Investing quite a bit of effort, Dallas turns himself around whilst staying on his knees. He sees a silhouette of a man dressed in dark gray sweatpants and an even darker hooded sweatshirt. One of the man’s arms ends in a bottle, the other ends in the hem of the sleeve, as if he only has one hand.
“What’s your name, son?” the man asks calmly as the tension begins to thin.
“Dallas,” answers Dallas with a wobble in his voice. “Dallas Hinton. My family used to own this house, my um… my older brother is the one who got murdered. But I suppose you already know that.”
The man folds his arms. The bottle sticks out of the top of the fold like a cigar out of a seedy businessman’s mouth. “I should, I’m the one who found him. What are you doing here? And don’t lie to me – I’m a world-renowned psychologist, I can tell when I’m being lied to.”
After gulping loud enough to send a chill down his own spine, Dallas says, “Well… this is probably going to sound really, really crazy, but… I had a dream, a really weird, vivid dream on my flight up here. I saw my brother, and he asked me to come and look for a couple things for him, a coaster and a uh… and a dagger. I found the coaster – it’s in my back pocket, I’ll show you if you don’t believe me – but not the dagger. He said it might not be in the house but that I would find it.” Dallas sighs. “Whatever that means.”
“Where was the coaster?” the silhouetted man asks, keeping his arms folded.
“It was under the refrigerator. I’m not a criminal Mister, I just…” he sighs again, the air heavy with defeat. “Even before I had the dream I told myself I was going to come here, but now that I’m here, I’m not even sure why I came. I’m just a kid, man, I’m just a lost kid in a young adult’s body. Until I came back to Jersey today I’ve been coasting by on my parents’ dime because that’s all I know how to do, that’s all they taught me. Honestly, that’s all they know how to do, my Mom’s Mom is loaded. After they got married, my parents never had to work a day in their life. I don’t know what I’m doing, man, I… please don’t hurt me or call the cops, okay? I’ll leave, I’ll even let you keep the coaster if you want it, I just…”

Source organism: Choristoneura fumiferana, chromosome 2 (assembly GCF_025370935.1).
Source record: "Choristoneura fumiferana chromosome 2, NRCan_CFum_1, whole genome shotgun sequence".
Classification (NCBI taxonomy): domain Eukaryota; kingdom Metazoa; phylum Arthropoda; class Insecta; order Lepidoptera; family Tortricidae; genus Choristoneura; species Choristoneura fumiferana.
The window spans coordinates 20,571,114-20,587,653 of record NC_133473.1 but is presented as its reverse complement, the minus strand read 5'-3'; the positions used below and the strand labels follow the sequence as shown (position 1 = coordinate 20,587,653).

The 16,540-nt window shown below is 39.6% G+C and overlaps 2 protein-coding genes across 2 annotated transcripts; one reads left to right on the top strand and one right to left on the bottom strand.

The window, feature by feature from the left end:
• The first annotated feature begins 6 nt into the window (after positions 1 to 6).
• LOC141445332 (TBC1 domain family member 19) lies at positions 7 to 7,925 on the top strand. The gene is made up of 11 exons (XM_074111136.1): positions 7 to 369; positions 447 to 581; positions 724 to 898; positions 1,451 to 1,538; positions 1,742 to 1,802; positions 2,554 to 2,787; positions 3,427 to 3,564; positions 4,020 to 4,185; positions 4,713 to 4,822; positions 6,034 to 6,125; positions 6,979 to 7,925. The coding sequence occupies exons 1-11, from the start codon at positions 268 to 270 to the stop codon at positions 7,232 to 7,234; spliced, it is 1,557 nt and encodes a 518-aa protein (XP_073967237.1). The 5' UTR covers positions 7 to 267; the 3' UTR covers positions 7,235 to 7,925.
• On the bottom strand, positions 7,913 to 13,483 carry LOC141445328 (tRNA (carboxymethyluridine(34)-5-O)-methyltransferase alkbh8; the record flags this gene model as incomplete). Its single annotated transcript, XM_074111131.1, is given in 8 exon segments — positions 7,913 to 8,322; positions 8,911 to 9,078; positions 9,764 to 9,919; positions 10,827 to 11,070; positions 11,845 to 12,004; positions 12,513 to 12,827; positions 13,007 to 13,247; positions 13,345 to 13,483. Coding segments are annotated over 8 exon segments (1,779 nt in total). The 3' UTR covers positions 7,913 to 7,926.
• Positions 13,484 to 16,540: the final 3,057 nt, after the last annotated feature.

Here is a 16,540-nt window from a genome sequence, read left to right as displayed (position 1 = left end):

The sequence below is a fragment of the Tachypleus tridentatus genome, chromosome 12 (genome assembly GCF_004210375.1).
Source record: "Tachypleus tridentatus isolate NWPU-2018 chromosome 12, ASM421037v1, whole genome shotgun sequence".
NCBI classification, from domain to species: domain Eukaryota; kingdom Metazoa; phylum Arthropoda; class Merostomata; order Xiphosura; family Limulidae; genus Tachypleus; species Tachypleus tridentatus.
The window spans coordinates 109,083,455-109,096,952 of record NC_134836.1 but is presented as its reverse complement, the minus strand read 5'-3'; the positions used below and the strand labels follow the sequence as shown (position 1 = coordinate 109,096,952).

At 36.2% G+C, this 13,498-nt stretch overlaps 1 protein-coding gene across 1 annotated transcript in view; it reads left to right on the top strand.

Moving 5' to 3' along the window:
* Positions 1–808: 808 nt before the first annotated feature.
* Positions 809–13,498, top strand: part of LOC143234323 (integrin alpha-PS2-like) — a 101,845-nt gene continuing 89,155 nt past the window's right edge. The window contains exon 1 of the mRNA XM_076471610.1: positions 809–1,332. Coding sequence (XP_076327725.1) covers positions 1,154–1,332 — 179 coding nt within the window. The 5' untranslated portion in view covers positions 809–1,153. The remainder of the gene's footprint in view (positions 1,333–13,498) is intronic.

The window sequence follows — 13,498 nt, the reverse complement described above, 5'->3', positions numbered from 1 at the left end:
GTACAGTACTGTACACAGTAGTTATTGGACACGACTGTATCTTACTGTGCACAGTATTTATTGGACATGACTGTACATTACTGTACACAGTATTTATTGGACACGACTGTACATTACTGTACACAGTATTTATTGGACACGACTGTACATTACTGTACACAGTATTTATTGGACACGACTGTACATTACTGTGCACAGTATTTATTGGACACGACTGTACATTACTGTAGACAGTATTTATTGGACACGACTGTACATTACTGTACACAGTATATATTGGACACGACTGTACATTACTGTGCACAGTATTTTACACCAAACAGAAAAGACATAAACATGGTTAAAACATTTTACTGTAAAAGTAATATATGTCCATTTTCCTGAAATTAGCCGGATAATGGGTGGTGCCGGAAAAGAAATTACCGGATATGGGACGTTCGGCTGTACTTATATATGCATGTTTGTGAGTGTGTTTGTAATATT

Dallas doesn’t continue, as he doesn’t know what to say.
The man doesn’t say anything either, at least not at first. He merely stands there with the boy in his shadow, letting his overworked and exhausted brain process all of this. Then, “Get up.”
When Dallas looks up, the man’s already climbed up two stairs. “Wait, what?”
“I said get up,” says the man without turning around. “Come with me, I think I know where your knife is.” He stops walking. “Your dagger, rather. Now come on, we don’t have any time to lose. If it stops raining before we get there, he might hear us approaching.”
One thousand three hundred and thirteen questions swarm through Dallas’s mind like the bees hived up in the attic that the current owner will probably never get taken care of (this is the first time he’s come to this house since he bought it), but he gets up without a word and follows the man upstairs. They walk out the front door into the rain and head up the street, passing by Dallas’s car without giving it a single thought. Where these two are going they won’t need a car, not that Dallas knows that. All Dallas knows is to follow this man, and so follow the man he does, his mind as silent as his mouth.